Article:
Preliminary modelling of methylisothiocyanate movement through Douglas fir transmission poles
A R Zahora, P E Humphrey, J J Morrell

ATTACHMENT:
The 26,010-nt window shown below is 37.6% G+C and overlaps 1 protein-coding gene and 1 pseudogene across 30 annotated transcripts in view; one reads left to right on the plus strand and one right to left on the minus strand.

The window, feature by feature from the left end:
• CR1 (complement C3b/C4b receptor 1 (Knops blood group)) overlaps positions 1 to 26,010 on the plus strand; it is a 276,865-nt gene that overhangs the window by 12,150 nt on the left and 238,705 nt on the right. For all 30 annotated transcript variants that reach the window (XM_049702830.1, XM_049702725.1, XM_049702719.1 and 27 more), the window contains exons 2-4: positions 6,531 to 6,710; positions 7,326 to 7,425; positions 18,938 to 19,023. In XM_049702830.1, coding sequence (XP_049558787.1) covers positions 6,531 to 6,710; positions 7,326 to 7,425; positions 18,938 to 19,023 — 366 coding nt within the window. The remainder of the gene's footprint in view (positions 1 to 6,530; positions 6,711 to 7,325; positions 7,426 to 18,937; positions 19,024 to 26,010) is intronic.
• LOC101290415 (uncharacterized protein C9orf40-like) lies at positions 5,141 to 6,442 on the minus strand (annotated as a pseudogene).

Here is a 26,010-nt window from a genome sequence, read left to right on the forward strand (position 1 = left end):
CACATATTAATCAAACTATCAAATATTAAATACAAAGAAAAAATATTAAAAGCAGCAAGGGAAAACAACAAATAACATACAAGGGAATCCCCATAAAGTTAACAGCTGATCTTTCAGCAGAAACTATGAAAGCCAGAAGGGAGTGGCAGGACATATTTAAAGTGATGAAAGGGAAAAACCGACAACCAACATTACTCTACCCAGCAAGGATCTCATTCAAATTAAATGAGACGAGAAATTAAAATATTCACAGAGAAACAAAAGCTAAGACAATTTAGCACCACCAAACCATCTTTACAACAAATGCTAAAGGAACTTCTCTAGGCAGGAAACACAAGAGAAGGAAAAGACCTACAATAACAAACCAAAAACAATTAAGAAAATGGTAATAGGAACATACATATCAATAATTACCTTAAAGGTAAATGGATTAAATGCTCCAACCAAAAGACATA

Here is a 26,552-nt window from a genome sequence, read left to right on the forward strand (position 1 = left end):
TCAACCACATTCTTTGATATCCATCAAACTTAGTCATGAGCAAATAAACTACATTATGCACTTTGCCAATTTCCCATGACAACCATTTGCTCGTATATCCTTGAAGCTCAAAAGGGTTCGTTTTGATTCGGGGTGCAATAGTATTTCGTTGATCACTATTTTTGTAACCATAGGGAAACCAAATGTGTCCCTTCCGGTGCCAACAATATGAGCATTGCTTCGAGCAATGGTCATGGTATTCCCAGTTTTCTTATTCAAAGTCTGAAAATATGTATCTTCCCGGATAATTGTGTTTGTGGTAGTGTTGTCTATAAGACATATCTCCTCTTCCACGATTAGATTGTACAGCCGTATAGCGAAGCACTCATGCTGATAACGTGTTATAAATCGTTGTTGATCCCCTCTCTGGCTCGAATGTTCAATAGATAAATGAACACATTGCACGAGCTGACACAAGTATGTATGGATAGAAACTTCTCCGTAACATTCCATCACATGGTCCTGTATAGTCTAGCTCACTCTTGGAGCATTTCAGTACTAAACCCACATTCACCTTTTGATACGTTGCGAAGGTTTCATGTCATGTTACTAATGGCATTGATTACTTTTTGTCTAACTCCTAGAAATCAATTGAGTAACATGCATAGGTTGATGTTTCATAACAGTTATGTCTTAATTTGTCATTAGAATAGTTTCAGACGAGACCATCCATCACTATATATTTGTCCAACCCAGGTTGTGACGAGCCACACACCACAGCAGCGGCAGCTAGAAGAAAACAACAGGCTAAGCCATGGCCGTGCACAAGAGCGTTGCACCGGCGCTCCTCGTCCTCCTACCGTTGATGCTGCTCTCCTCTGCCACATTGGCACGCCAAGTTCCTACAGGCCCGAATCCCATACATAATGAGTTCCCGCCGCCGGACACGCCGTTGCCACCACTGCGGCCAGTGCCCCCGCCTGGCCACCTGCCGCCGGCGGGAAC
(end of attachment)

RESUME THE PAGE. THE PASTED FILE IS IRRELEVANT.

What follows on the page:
Methylisothiocyanate is a volatile solid that is the active ingredient of several registered and experimental wood fumigants. Information on the sorption and diffusion of this chemical in Douglas-fir heartwood and sapwood was used to develop a two-dimensional model of fumigant movement within a single horizontal cross-section of a transmission pole. The model indicated that dry wood (14% MC) strongly sorbed MIT, which resulted in lower rates of MIT movement. Conversely, it was predicted that wetter wood (22 or 40% MC) held MIT less strongly and had a more rapid rate of chemical movement. In addition, predictions suggest that the presence of an oil-treated peripheral shell had a strong influence on loss of fumigant from the surface of the pole, but had little effect on concentration which developed in the heartwood zone. The results indicate that MIT movement can be effectively modeled. Further studies are underway to account for longitudinal movement of MIT in the model and to simulate extended time periods.